America, a young country, was also infamous for never paying royalties on the inventions that they stole from older countries!

And now the USA is arguably the largest media producer in the world - If not quite the economic powerhouse they were ten years ago.

China is doing what the US did 150 years ago, and selling us cheap goods, bootstrapping their economy into the 21st century.

Authors and musicians who's efforts are regularly pirated paradoxically see increases in sales - Which the RIAA laments, even as they take 99% of the profits generated.

The Music industry has balked at every innovation in music - From music halls, to sheet music, to records and radio, through to tapes, CD burners and the internet, promising that at every step, this would definitively destroy not only the industry but actual music itself. And they have never failed to make a profit every time.

Adobe Photoshop is massively pirated - But the result is that now almost everyone who does graphics has experience in Photoshop and so it's the de-facto leader for image creation and manipulation, to the point where it's an officially recognised verb. Adobe has not declared bankruptcy.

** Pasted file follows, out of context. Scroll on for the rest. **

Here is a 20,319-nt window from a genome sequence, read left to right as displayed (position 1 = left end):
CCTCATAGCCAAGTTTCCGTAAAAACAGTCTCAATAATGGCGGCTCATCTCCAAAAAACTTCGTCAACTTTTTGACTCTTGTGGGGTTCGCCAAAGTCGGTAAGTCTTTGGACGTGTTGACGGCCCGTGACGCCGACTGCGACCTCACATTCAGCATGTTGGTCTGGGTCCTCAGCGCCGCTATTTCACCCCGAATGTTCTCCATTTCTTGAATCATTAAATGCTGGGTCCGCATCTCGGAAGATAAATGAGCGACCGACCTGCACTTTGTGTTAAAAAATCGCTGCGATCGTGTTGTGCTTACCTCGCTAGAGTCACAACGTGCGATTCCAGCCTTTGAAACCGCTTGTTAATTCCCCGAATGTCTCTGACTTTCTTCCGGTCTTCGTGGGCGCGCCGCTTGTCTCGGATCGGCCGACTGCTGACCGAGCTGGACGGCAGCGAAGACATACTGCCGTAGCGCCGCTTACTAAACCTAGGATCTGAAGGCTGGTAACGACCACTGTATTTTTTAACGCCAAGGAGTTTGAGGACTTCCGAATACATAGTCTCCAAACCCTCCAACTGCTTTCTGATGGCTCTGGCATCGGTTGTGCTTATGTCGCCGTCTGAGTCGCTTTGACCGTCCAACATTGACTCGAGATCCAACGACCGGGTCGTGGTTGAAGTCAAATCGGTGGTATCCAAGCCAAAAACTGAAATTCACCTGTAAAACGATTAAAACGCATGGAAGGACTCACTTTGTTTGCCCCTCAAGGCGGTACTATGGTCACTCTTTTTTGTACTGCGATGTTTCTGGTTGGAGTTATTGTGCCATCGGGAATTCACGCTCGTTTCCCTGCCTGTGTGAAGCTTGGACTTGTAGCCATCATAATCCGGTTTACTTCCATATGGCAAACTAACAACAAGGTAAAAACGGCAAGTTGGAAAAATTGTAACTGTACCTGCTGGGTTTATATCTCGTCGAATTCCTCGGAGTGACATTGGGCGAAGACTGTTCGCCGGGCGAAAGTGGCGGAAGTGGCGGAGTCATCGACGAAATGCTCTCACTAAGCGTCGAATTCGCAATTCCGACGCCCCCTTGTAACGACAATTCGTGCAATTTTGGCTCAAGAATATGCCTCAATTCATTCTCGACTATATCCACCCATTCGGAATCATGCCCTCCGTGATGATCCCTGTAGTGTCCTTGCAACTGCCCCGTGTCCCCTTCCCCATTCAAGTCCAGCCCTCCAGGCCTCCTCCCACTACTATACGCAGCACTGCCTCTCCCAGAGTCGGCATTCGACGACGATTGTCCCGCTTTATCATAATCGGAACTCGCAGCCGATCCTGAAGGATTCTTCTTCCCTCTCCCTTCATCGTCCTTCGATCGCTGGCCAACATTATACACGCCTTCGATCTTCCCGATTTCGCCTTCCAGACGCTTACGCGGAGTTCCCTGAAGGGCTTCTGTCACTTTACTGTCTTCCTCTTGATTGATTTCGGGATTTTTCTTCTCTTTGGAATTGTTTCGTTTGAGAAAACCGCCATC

And when all's said and done and the actual numbers are examined, the losses through piracy per year add up, in total, to roughly the profit of the Alvin & The Chipmunks movie - Less than $460,000,000.

Or to put it another way, approximately 1/800th of the advertising budget for the USA alone, which is roughly four hundred billion dollars. Roll that around your palate for a moment. Four hundred billion dollars. That’s a round trip to Mars with enough money left over to give every person in the US $330 to play with. And they’re worried because for every thousand dollars they spend on an advert, they lose one dollar of profit to piracy.

What's shocking is not that the figure is so low, but that the Chipmunks movie made so much!



Apple decided to have a verification server OK every install os iOS 5, but under estimated demand, dropping users with error 3200 'unknown error' which is a code not listed on Apples knowledge base. Actually, of you know where to look its one of the poorly documented 'cannot contact server, codes.

This does not bode well for iCloud.

Beyond that, it's the usual iOS update story – A set of great features which would have been basic included features on any other system but have been withheld for half a decade by Apple, and a set of features that have been removed from some devices purely to make the newer models seem more attractive. In other words, the Apple 'you are being rewarded with less beatings' business model.